The Best Customer Experience Ever

The Best Customer Experience Ever

[wide][/wide] What an experience! What a surprise! The book I just bought sent me an email… and “he” is talking to me! After buying a book from Better World Books, I got an email with this subject: “Your order has been shipped!” I was expecting a regular, cold, and traditional confirmation letter, but for my surprise, this is what I got: Hello Marcos,   (Your book(s) asked to write you a personal note – it seemed unusual, but who are we to say no?) Holy canasta! It’s me… it’s me! I can’t believe it is actually me! You could have picked any of over 2 million books but you picked me! I’ve got to get packed! How is the weather where you live? Will I need a dust jacket? I can’t believe I’m leaving Mishawaka, Indiana already – the friendly people, the Hummer plant, the Linebacker Lounge – so many memories. I don’t have much time to say goodbye to everyone, but it’s time to see the world! I can’t wait to meet you! You sound like such a well read person. Although, I have to say, it sure has taken you a while! I don’t mean to sound ungrateful, but how would you like to spend five months sandwiched between Jane Eyre (drama queen) and Fundamentals of Thermodynamics (pyromaniac)? At least Jane was an upgrade from that stupid book on brewing beer. How many times did the ol’ brewmaster have one too many and topple off our shelf at 2am? I know the trip to meet you will be long and fraught with peril, but after the close...
Better World Books

Better World Books

Make the World Better…Just Buy Books! What Is It: Better World Books, a for-profit social enterprise bent on passing on the gift of literacy around the world, book by book by book. How They Do It: Partnering with 1,600 college campus and 950 libraries nationwide, Better World Books has collected and sold books to more than 2 million customers, raising money for literacy organizations worldwide and helping to care for the environment, while providing you a fair and affordable price for your books. Who They Work With: Books for Africa, Room to Read, Worldfund, the National Center for Family Literacy, and Invisible Children. What They’ve Got to Offer: Six million titles, from art and business books to romance and sci-fi novels waiting for you to browse through. What They Have Over Huge Sites: BWB doesn’t charge shipping and handling and they offer free shipping...
What’s a banner for, anyway?

What’s a banner for, anyway?

A few topics on the creation of an effective banner. The main job of a banner, oddly enough, is to take the users somewhere they probably weren’t planning on going. That is, to steer them from what they are actually looking for in the site. To that end, banners must be compelling. A successful banner explores the fact that people tend to focus on answers without really defining the questions. The main job of a banner is to take the users somewhere they weren’t planning on going That’s why some issues must be considered when creating banners. Three of them are essential. Appeal. First of all, banners must be visible. They have to stand out from their surroundings. Allure. After drawing the users’ attention, you also have to spark their interest. The message must be convincing, and the design must inspire that trust. Recognition. Building an image is vital in distinguishing oneself from the competition and in generating reliability. We must bring the message into the users’ cognitive model, so that they not only see the banner, but also take notice of it. Banners should be approached as a communicative tool, and not mere “little boxes” where we stack all the information we wish to convey to the users. It is of great help to mind a few basic aspects, such as choosing the appropriate site for the placement of the banner, thus enhancing its potential within the desired target audience. Identify beforehand the environment in which the banner will be placed and make sure it will be visible in the site’s general context. The message must be clear,...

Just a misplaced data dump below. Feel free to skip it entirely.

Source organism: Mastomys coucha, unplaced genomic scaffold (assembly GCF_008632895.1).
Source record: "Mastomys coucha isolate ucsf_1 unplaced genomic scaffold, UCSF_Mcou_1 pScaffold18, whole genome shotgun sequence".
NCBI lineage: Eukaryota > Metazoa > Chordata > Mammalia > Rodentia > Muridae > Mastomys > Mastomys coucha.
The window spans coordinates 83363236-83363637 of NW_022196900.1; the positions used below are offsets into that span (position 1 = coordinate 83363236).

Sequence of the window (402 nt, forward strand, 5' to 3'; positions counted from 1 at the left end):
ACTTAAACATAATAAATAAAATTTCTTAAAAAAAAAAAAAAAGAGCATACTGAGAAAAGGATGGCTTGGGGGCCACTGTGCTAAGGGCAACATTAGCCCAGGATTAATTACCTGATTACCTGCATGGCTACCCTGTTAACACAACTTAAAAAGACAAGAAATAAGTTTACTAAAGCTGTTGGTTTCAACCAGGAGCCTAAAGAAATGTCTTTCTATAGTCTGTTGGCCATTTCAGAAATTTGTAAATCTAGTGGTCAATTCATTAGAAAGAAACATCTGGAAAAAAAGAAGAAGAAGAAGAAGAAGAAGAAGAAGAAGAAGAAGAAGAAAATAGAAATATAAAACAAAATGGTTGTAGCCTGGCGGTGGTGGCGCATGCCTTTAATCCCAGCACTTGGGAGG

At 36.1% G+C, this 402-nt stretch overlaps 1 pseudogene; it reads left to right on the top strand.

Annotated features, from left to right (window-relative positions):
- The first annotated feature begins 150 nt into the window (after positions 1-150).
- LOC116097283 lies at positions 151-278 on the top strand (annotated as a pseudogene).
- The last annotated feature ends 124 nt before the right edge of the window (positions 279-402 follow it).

Why do we sometimes ignore banners?

Why do we sometimes ignore banners?

Our brain, as a result of previous experiences, works out cognitive models and disregards irrelevant elements when searching for information. More…“Were it a case of agnosia, the patient would see now what he had always seen, that is, he would not have suffered any decrease in his visual acuity; the brain would have simply become unable to recognize a chair where there was one… it would have lost the ability to know it knew…” We tend to believe the visual world is brought to us by the mere information reaching our eyes. In his book “An Essay on Blindness“, José Saramago mentions the existence of that unusual visual condition which, despite being associated to the eyes, is in fact a neurological disorder. We tend to believe the visual world is brought to us by the mere information reaching our eyes. However, any knowledge of the world around us implies assigning meaning, or in other words, everything presented to us must be interpreted. Such assignment of meaning requires converting insignificant elements into objects packed with cultural substance. The fact that most of us, including design-related professionals, are oblivious in that respect is somewhat intriguing, basically because the world we live in is loaded with objects. We go through life identifying, classifying, utilizing and evaluating objects, creating meaning for everything around us. In the universe of electronic graphic interfaces, a variation of visual agnosia has been detected and is currently under study. It is called banner blindness and is described as a tendency the users have to simply ignore some shapes, colors, patterns and everything else in relative proximity. In those...